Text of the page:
Cooper said he doesn’t walk into rooms filled with influential people looking to stir up donations, in part because his confidence is in the character and faithfulness of God. He said he cannot count how many times people have called him to share how God has compelled them to donate or someone has shown up at the center with an envelope with thousands of dollars in it because they know it’s what they are supposed to do. 

“God right now is working on donors, he’s working on volunteers right now that I don’t even know,” Cooper said.

He points to John 17 as Scripture that illustrates how Jesus desires for all of his followers to be one with God, just as he is, so they can share God’s love with the world effectively.

“We connect people with needs with people with resources. We give them access and get out of the way.” — Dream Center of Lakeland Executive Director Mike Cooper

Be Like Mike

If you’ve met Mike Cooper once, you know he’s hard to forget.

One day Cooper told Lakeland Police Chief Sammy Taylor that he understands he’s “not everybody’s cup of tea.”

The chief retorted, “I’ll disagree with you on that. I think you’re everybody’s cup of tea, just not a full cup.”

He can speak to people going through difficulties with empathy as well offer encouragement to keep fighting because he’s had to himself. He grew up in a poverty stricken region of Maryland in the Appalachian Mountains where he used an outhouse and shared a bedroom with his sisters.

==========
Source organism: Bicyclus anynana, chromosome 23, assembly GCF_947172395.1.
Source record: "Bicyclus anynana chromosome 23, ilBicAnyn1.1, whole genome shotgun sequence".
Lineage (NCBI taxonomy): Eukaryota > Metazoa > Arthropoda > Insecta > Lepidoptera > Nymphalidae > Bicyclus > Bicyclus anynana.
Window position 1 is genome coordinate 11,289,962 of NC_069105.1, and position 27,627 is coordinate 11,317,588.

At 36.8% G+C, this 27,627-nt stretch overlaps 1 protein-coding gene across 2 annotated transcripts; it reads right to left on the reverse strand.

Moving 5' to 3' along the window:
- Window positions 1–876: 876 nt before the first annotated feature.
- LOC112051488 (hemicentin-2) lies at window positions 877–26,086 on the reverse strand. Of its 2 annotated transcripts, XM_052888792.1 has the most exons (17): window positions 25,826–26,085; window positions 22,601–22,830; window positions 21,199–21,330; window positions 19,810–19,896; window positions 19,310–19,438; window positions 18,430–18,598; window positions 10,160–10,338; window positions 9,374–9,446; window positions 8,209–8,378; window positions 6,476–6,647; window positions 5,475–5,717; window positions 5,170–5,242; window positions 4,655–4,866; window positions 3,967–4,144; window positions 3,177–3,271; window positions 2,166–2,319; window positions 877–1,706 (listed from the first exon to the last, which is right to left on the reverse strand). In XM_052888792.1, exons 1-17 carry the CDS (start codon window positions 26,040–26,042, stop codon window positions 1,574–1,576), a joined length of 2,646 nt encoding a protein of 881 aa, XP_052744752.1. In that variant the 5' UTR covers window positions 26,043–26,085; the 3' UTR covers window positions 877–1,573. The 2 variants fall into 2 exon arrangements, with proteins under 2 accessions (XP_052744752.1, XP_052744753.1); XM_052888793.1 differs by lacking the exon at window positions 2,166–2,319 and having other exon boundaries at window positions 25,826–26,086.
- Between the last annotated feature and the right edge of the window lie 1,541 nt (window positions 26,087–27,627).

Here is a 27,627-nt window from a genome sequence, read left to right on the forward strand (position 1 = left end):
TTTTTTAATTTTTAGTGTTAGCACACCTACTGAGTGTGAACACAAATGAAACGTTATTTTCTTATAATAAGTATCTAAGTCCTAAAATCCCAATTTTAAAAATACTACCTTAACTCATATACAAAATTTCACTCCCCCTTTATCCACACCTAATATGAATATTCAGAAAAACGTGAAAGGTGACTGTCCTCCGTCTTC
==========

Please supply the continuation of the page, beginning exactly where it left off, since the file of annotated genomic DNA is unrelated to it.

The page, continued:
He’s been a basketball coach, he’s run a school, and once he even had to build his own office when he was hired by a church in Baton Rouge, La.

Cooper might cock his head momentarily as he engages you in a passionate conversation, and a minute later he will be chuckling as he squints directly at you. It’s all part of being a connector—someone who genuinely cares about people and the future of Lakeland.

Thousands of conversations over the years, and a consistent presence, have given him credibility to navigate the ongoing challenges. Sometimes that means pushing for solutions with LPD—where he has served as chaplain for 12 years—and other times it means entering conversations most people would back down from. 

He has listened attentively to the realities facing the black community, and he has brought them together to help address what he calls the advantage of “white access” which he says differs from the buzz phrase “white privilege.”